Installation controller 210 and game logic server 220, aided by network 260, can centrally coordinate the logic layer necessary to support installation 250a, installation 250b, and installation 250c. Each installation may be configured similarly to the diagram in FIG. 1, each with an independent presentation layer, optical interface, and identification interface for supporting the game system. Each installation might then access installation controller 210 and game logic server 220 for data exchange with database 225 and pattern database 226 as well as execution of the logic layer. However, as previously discussed, alternative embodiments might implement network configurations with multiple installation controllers. For example, installation 250a, installation 250b, and installation 250c might each include an independent installation controller.
 Since game logic server 220 is also interfaced with web server 221, the game system of FIG. 2 may also be playable in a more traditional gaming environment independent of the game installations, such as a web based online game hosted on web server 221. User clients 222a and 222b might then represent users at home or at an Internet cafe playing the card battle game within a Flash or Java based application hosted on web server 221. The ability of the game system to use the same user account for both elaborate specialized game installations and more traditional gaming devices encourages continued game participation and a greater sense of reward from gameplay. With easily accessible devices such as Internet connectable personal computers or video game consoles, users with limited leisure time to visit the gaming installations can still continually build their card decks and grow their virtual characters in a more traditional video gaming experience, enjoying the fruits of their labor with greater impact in their limited time available within the immersive game installations.
 Competitive multiplayer interactivity is also a possible feature of the game system, with users at different installations dueling against each other or against home users such as user client 222a or user client 222b connected via web server 221. When a duel match is decided, a losing party might forfeit one of his cards to the corresponding award dispenser at his installation, whereas the winning party might gain that same card as a new entry in his deck. Since the cards are simply printed cards, a newly printed card might simply be issued to the winning party rather than physically transporting the losing party's forfeited card to the winning party.
 FIG. 3 presents an artist's rendition of a user interacting with a personalized location-based game system including optical pattern recognition, according to one embodiment of the present invention. Drawing 300 depicts a rear projection surface configured to look like a mirror with a dragon shown on the surface. The components implementing the presentation layer might be hidden behind the wall or otherwise hidden by environmental props. The user is shown brandishing an attack card, which is read by an adjustable camera of an optical interface that identifies the attack card and informs the logic layer that the user selected that particular attack card. After the logic layer verifies that the attack card duly exists in the user account, the presentation layer shows the effect of the attack card, with the dragon roaring and being surrounded by the selected magic attack. After the magic spell effect finishes, the dragon might counterattack with fire breath, which could trigger a smoke machine and red flashing lights from a show control system. This back and forth exchange might continue until all cards are exhausted or the player or enemy is declared the victor, as determined by the logic layer.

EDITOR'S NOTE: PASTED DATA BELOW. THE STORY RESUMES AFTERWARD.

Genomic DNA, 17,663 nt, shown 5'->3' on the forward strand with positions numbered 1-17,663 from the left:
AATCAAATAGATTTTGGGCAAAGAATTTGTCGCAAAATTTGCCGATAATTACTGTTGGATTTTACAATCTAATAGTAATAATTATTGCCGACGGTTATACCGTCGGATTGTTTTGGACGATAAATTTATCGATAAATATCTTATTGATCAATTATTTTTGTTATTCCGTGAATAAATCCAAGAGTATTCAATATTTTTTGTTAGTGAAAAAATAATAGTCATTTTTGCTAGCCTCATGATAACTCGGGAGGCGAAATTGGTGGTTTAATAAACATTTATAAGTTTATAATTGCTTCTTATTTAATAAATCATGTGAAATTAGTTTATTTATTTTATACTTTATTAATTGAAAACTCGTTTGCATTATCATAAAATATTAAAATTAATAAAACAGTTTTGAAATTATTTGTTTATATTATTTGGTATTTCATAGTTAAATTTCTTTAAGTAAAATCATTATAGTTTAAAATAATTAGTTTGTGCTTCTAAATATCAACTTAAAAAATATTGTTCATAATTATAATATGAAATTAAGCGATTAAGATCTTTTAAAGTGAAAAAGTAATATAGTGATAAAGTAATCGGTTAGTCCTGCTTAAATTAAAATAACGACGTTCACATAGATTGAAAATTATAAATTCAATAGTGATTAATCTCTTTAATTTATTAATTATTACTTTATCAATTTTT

FIG. 4 shows a flowchart describing the steps, according to one embodiment of the present invention, by which an installation can provide a user with a personalized game system including optical pattern recognition. Certain details and features have been left out of flowchart 400 that are apparent to a person of ordinary skill in the art. For example, a step may comprise one or more substeps or may involve specialized equipment or materials, as known in the art. While steps 410 through 440 indicated in flowchart 400 are sufficient to describe one embodiment of the present invention, other embodiments of the invention may utilize steps different from those shown in flowchart 400.
 Referring to step 410 of flowchart 400 in FIG. 4 and installation 100 of FIG. 1, step 410 of flowchart 400 comprises RFID interrogator 111 and RFID antenna 112 in communication with installation controller 110 identifying a user account associated with user 140 from user account database 125 by reading RFID tag 141. RFID tag 141 may contain, for example, a unique account number that provides the association to user 140 in user account database 125. This unique account number may then be communicated to installation controller 110, which in turn communicates with game logic server 120 to access the relevant user account within user account database 125. As previously discussed, the identification interface used in step 410 is not necessarily restricted to RFID, although RFID may be particularly suitable due to the low cost of RFID tags. After step 410 is completed, the user account associated with user 140 may be utilized by the game system to provide game personalization.